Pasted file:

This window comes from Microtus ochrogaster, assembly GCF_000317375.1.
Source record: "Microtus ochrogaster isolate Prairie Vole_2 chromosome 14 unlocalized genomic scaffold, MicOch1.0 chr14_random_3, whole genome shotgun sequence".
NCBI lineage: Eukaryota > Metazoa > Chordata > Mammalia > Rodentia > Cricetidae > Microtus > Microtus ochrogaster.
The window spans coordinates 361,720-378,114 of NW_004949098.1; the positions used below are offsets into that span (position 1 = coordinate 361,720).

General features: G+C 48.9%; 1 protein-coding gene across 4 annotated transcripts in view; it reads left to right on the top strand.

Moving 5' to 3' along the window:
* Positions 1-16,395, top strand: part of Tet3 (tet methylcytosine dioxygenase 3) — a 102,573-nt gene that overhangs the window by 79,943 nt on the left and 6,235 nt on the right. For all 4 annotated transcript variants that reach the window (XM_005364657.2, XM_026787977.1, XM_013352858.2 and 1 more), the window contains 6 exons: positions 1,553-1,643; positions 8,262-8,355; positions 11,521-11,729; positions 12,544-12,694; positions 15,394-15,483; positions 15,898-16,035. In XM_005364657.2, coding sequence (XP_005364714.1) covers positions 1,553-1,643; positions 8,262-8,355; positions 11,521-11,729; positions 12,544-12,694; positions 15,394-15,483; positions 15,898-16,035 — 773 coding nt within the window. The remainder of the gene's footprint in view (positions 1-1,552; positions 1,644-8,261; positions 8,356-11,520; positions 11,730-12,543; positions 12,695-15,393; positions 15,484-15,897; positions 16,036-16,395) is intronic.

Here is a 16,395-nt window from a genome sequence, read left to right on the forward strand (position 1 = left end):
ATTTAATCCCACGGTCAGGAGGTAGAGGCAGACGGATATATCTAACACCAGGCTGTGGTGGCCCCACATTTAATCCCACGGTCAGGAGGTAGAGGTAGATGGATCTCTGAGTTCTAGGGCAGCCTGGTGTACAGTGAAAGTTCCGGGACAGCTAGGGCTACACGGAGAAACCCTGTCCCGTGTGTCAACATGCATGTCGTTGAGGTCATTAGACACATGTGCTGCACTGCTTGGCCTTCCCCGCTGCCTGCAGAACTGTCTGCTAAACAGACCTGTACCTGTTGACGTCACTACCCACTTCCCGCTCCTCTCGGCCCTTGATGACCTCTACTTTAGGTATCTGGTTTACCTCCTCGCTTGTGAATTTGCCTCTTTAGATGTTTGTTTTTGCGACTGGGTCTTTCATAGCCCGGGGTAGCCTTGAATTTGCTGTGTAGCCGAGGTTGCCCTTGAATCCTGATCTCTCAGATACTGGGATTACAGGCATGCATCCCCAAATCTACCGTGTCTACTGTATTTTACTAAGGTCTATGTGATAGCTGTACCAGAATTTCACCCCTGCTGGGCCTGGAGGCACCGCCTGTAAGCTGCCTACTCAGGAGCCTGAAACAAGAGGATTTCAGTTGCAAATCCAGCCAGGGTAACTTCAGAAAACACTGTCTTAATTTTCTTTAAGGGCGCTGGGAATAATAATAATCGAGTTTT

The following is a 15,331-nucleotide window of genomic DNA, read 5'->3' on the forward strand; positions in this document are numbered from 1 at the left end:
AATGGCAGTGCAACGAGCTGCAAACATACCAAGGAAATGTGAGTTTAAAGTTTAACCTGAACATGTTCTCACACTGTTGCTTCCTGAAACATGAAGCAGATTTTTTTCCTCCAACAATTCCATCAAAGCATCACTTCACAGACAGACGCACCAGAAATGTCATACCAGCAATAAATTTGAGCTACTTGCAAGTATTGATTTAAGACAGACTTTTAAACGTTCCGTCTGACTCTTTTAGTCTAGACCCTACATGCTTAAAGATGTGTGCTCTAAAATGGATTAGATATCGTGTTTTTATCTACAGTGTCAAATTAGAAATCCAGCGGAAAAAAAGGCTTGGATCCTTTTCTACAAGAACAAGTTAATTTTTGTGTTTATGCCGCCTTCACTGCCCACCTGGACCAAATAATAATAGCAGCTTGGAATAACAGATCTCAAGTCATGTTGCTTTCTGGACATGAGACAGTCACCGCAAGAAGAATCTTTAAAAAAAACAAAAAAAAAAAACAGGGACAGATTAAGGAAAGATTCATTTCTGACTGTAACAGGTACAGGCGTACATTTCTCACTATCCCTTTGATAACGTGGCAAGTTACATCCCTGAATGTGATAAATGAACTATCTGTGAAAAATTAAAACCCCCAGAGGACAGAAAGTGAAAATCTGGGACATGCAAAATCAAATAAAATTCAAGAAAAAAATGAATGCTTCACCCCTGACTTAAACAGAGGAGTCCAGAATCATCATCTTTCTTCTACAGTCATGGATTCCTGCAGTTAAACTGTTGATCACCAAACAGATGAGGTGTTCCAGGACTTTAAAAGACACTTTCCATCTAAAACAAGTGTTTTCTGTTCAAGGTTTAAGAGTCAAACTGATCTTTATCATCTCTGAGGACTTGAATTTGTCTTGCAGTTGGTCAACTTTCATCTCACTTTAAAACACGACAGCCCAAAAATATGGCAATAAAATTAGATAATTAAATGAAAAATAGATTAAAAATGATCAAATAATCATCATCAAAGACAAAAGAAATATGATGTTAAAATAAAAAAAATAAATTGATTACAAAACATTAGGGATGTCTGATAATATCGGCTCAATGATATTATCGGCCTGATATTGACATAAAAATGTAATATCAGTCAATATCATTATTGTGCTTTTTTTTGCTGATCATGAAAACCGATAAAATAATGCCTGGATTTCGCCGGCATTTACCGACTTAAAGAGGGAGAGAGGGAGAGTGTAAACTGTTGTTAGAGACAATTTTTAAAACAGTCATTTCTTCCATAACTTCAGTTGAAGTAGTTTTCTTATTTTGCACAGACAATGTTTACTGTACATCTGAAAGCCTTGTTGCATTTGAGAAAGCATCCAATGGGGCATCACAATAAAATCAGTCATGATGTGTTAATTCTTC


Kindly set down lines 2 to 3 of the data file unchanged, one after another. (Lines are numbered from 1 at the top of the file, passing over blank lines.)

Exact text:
Source record: "Microtus ochrogaster isolate Prairie Vole_2 chromosome 14 unlocalized genomic scaffold, MicOch1.0 chr14_random_3, whole genome shotgun sequence".
NCBI lineage: Eukaryota > Metazoa > Chordata > Mammalia > Rodentia > Cricetidae > Microtus > Microtus ochrogaster.